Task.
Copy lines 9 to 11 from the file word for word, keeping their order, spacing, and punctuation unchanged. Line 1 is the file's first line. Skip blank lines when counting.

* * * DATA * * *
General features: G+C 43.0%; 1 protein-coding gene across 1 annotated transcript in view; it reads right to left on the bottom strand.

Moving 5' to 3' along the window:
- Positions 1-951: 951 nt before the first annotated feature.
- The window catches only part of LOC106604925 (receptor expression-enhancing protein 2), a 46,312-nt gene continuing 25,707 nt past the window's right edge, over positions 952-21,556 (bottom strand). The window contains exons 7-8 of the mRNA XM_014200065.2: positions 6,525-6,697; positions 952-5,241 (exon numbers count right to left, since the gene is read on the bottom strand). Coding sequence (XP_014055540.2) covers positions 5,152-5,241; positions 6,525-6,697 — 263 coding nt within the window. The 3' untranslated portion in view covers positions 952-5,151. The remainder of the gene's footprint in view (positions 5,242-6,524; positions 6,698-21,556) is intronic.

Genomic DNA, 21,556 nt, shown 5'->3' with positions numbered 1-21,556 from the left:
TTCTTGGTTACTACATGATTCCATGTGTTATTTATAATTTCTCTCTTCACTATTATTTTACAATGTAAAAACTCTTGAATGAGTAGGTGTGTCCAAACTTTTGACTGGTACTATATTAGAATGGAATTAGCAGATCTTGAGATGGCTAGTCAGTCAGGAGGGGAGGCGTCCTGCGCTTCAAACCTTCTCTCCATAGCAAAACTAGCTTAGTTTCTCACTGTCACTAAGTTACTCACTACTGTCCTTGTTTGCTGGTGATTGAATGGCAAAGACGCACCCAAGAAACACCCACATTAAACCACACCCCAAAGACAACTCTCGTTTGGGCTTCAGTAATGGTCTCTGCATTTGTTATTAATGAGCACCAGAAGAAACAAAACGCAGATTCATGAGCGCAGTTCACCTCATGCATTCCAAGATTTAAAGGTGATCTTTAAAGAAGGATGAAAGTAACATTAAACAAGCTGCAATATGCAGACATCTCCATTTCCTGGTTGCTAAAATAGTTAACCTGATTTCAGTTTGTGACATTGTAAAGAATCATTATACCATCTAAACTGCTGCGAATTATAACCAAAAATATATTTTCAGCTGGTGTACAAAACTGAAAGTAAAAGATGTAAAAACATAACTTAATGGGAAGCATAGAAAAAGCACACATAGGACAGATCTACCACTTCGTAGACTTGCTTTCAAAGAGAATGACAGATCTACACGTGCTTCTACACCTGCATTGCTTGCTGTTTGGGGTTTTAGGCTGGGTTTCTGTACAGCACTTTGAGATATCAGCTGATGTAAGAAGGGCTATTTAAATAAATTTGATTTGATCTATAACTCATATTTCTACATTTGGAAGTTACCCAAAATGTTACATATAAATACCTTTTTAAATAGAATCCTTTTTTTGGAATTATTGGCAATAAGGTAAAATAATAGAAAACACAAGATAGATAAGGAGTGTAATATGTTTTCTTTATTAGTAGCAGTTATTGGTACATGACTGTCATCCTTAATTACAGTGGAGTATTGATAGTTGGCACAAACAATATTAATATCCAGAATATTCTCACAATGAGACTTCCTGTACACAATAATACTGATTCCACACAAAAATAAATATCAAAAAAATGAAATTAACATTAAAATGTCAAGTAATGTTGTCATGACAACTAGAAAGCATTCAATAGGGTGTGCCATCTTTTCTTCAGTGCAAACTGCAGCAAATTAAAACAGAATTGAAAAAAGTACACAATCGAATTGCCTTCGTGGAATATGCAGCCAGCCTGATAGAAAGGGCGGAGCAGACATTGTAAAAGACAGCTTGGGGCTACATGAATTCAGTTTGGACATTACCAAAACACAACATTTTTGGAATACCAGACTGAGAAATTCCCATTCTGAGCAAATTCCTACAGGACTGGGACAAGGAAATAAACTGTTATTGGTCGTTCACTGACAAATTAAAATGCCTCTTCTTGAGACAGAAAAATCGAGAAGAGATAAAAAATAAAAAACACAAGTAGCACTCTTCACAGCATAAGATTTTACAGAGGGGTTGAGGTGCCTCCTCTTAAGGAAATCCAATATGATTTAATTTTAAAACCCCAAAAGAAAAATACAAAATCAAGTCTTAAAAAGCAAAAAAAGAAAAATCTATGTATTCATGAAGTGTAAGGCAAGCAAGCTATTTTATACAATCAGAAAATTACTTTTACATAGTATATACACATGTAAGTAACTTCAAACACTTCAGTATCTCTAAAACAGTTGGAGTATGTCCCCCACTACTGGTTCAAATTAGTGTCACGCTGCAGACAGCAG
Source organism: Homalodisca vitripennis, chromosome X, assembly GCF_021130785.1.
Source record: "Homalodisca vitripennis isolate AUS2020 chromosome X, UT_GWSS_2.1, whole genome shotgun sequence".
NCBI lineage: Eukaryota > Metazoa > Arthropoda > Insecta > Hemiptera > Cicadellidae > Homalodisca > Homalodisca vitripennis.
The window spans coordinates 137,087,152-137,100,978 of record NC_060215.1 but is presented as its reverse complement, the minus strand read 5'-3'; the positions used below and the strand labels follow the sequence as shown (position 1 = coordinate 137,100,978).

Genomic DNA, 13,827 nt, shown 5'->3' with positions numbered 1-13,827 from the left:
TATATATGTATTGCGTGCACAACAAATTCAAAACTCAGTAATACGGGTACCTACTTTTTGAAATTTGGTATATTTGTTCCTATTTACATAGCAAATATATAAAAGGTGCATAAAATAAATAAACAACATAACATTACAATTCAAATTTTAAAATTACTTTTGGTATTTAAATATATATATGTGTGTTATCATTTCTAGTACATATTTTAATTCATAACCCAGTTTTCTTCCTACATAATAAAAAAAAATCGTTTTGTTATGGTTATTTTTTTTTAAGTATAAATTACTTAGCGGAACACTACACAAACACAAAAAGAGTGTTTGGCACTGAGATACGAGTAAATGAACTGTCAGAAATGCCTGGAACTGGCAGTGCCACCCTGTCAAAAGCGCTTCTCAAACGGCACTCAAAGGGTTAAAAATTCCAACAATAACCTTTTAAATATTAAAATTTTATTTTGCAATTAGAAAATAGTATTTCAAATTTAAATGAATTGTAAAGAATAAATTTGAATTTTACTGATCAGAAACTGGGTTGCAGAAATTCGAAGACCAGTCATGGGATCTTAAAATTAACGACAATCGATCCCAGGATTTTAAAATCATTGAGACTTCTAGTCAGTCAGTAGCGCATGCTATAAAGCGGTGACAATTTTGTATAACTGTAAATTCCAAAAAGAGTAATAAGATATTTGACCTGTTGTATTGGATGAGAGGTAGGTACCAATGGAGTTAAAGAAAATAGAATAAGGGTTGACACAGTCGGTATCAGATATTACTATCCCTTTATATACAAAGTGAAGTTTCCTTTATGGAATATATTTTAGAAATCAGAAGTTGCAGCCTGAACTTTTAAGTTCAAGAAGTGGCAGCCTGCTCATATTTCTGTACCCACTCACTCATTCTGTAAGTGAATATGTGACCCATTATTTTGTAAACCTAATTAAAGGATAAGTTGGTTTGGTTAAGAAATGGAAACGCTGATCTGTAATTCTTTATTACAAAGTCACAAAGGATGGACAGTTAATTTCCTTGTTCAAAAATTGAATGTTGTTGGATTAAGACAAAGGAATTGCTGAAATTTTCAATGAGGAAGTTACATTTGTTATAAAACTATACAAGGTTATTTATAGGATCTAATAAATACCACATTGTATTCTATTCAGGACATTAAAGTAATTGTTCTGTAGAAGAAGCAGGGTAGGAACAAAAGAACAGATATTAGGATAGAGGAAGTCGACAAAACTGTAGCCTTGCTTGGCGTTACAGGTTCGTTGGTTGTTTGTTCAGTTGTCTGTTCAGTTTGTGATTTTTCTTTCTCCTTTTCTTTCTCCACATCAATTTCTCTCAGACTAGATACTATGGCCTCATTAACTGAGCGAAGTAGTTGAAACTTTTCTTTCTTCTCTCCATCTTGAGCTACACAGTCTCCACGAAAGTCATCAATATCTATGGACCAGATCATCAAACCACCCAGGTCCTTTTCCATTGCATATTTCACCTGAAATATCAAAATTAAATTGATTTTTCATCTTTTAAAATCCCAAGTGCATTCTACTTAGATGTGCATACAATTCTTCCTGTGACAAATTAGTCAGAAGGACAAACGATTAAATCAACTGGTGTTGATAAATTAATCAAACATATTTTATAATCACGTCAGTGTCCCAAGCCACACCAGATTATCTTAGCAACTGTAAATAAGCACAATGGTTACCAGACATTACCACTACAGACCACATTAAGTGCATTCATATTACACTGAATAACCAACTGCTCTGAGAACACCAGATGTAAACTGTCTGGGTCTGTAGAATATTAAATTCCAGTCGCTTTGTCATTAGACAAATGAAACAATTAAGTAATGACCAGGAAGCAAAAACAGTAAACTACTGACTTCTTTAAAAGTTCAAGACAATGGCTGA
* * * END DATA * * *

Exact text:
NCBI lineage: Eukaryota > Metazoa > Arthropoda > Insecta > Hemiptera > Cicadellidae > Homalodisca > Homalodisca vitripennis.
The window spans coordinates 137,087,152-137,100,978 of record NC_060215.1 but is presented as its reverse complement, the minus strand read 5'-3'; the positions used below and the strand labels follow the sequence as shown (position 1 = coordinate 137,100,978).

Genomic DNA, 13,827 nt, shown 5'->3' with positions numbered 1-13,827 from the left: